”Childhood friends are forever right?”
High school drop-out Yadomi Jinta wakes up one summer day with a loud and very clingy girl by his side. She is his childhood friend Meiko Honma, also nicknamed Menma. At first, Jinta believes this is just his stress manifesting itself, but he is soon proven wrong. Truth be told, Menma died in an accident 10 years ago and she is back requesting Jinta to grant her wish.
In their childhood, Jinta was the leader of the Super Peace Busters, a little gang of six adventurous children with the ambition to protect the peaceful life they lead. But the death of Menma has Anjou, Jinta, Poppo, Yukiatsu and Tsuruko all drift apart.
Menma seem very keen on having her six childhood friends gathered, but what she is unaware of what has happened since her accident. For Jinta, Menma’s death leads him to seclude himself from the outside world while Anjou tries desperately to pull him back to reality. Yukiatsu and Tsuruko remain close much thanks to their devotion to school, but frankly they are really lonely. Poppo however seem to be the one that is most carefree, balancing work with travels.
When Jinta is convinced he needs to help Menma with her wish, the Super Peace Busters gather once more. However, not everyone is doing it for the sake of Menma’s happiness…
Judging it from its first appearance, this anime seem to be very much like a mash up of Honey & Clover and Kimi ni Todoke. And I can assure you that it is. Both character design and animation in Ano Hana strongly resemble its predecessors. The correlations do not end there. The opening song Aoi Shiori by Galileo Galilei, describes not only a lost time all our characters miss, but it also tells the strong bond they once shared. A perfect describtion of a complicated story with all its characters somewhat trapped in their past.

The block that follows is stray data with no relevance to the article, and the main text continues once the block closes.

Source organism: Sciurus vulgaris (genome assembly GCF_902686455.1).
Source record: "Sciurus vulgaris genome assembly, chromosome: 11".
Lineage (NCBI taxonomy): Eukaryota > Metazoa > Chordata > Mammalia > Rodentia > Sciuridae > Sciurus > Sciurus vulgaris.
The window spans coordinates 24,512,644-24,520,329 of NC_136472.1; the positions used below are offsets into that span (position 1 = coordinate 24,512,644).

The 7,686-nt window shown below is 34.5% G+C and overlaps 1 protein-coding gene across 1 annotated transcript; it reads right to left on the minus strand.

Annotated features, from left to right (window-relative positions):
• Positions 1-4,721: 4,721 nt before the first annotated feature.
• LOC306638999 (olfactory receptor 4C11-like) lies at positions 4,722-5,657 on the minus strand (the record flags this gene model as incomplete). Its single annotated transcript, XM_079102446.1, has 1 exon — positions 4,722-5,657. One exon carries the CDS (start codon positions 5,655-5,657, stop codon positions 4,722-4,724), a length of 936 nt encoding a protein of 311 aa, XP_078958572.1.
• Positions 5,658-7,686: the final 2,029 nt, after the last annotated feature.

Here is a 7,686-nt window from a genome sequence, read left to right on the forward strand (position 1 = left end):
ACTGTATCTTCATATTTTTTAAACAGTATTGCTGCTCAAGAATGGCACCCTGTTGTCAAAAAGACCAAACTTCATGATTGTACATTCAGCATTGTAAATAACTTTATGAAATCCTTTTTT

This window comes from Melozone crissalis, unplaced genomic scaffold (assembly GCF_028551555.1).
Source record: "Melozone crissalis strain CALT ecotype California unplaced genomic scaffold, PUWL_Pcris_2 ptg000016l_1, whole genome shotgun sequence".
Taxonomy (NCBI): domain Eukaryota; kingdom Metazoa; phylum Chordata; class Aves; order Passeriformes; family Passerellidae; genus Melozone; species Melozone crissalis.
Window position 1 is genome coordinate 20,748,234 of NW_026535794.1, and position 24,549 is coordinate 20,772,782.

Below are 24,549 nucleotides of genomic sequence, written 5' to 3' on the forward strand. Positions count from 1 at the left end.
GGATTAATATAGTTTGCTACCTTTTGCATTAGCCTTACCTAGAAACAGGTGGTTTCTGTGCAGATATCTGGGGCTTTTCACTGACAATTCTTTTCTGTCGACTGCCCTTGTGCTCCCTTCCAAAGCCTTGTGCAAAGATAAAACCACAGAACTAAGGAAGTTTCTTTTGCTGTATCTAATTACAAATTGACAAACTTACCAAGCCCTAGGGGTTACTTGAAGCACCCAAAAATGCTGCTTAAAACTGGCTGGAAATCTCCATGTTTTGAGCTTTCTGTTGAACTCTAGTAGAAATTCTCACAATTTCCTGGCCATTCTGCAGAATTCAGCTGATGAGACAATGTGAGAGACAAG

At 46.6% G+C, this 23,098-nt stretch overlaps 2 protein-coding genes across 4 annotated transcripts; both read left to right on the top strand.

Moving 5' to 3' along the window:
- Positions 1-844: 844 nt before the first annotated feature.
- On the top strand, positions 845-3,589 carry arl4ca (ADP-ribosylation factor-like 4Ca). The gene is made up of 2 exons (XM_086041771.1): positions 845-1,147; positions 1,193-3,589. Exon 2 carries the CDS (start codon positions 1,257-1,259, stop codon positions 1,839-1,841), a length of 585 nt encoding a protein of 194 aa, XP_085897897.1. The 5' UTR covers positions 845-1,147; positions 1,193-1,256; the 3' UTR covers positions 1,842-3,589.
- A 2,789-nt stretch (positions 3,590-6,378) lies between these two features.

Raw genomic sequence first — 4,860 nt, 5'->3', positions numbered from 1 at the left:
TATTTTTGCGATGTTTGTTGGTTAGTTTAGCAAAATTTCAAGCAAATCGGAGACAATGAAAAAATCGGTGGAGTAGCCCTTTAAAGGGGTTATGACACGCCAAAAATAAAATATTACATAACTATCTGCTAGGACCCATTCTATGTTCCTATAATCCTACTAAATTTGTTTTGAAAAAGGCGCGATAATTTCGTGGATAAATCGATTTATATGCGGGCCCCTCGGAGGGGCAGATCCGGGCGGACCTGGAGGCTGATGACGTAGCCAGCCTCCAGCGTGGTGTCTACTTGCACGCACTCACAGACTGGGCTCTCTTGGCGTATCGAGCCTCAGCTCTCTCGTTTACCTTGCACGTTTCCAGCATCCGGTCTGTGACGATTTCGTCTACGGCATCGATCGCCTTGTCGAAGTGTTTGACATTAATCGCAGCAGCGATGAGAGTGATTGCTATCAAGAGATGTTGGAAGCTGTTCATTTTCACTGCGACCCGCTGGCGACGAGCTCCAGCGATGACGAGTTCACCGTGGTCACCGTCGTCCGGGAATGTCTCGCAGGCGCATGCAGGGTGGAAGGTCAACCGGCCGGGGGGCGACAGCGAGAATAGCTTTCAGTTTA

The character design is as expected from Animation. All are simple on the outside, but with many confusing issues dwelling on the inside. Because of this, our main characters are easy to understand, although at first glance they may seem much too complicated. Each and every one of them is realistic enough for the audience to relate to; like Anjou, who tries to reach out to both her surroundings and herself, like Yukiatsu trying to come to terms with his feelings towards Menma and the others, like Poppo so carefree yet determined or like Tsuruko, the responsible one that watches over her friends.
At a young age, all these children are forced to deal with the death of a friend. Instead of being drawn closer to each other, they distance themselves and grow up denying their past and the accident that took their friend away. The story is not only about how these children grow up, and constantly become reminded of Menma, but also about how much of a complicated love story it grows to be as the story closes in to its end. In all its turmoil of feelings the plot is well planned. Although written by different people, the viewer is never to be confused.
Although it might be easy to think this is another love drenched slice of life series, I’d say it also delivers a message of coping with reality and of letting go. There is something magical about Ano Hana, something magical enough not to be missed. What it is, you need to watch to find out.